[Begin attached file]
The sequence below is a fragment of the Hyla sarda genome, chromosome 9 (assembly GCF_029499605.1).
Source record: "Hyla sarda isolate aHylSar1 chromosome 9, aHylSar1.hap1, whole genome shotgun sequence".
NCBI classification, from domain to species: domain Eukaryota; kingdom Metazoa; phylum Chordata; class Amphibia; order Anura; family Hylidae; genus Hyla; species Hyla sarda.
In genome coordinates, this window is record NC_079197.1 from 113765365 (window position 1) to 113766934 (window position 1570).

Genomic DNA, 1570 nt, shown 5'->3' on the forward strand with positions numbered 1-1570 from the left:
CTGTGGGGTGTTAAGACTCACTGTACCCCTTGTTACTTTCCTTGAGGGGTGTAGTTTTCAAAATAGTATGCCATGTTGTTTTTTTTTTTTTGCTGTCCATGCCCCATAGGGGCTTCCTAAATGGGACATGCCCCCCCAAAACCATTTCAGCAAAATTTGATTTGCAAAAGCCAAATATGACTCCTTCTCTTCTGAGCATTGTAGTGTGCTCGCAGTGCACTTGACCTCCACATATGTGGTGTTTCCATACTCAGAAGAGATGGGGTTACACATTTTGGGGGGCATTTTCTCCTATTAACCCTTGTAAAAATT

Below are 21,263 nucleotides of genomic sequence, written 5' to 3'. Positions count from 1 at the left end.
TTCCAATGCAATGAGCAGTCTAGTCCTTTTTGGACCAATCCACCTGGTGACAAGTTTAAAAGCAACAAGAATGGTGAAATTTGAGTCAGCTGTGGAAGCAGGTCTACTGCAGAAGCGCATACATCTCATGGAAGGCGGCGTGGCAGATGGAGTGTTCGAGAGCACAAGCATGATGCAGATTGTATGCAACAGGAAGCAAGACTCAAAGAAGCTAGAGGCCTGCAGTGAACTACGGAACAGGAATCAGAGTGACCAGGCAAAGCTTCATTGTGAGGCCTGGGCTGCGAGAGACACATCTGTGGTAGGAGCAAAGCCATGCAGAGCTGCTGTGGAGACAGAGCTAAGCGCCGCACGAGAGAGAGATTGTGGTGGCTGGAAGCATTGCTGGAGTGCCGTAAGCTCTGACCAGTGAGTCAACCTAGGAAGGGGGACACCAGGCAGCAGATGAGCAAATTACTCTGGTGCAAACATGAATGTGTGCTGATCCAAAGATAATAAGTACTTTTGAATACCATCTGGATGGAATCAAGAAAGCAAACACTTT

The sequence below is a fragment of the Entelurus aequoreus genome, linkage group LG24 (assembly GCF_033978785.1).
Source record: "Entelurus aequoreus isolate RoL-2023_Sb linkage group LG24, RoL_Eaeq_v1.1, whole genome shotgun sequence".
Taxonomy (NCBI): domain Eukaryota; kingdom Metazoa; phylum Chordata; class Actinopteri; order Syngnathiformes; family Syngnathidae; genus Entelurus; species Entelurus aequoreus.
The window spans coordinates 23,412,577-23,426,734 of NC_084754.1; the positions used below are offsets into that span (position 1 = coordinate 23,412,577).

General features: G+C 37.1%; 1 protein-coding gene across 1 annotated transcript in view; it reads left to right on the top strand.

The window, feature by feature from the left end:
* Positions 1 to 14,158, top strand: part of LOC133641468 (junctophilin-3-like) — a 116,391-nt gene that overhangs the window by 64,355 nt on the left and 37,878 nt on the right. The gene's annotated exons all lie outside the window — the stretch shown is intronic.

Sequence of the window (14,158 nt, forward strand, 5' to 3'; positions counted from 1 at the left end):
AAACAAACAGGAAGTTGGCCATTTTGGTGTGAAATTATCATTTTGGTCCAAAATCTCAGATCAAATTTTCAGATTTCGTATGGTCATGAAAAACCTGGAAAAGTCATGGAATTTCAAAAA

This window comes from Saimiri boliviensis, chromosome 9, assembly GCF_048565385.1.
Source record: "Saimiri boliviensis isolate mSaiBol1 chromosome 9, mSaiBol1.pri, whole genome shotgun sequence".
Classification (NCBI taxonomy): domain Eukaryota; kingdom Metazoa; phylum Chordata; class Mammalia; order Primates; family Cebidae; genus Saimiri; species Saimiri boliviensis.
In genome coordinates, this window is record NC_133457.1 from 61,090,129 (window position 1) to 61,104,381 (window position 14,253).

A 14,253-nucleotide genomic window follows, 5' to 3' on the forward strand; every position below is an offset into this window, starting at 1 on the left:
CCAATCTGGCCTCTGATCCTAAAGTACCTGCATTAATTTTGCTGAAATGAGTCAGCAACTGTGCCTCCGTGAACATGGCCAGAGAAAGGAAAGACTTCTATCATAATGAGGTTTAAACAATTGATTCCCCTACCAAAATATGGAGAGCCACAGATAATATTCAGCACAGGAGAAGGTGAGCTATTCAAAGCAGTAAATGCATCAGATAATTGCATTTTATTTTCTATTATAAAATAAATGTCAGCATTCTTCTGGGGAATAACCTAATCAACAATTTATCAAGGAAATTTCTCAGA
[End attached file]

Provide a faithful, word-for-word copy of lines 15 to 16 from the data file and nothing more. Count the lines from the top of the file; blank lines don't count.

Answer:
* Positions 1 to 14,158, top strand: part of LOC133641468 (junctophilin-3-like) — a 116,391-nt gene that overhangs the window by 64,355 nt on the left and 37,878 nt on the right. The gene's annotated exons all lie outside the window — the stretch shown is intronic.

Sequence of the window (14,158 nt, forward strand, 5' to 3'; positions counted from 1 at the left end):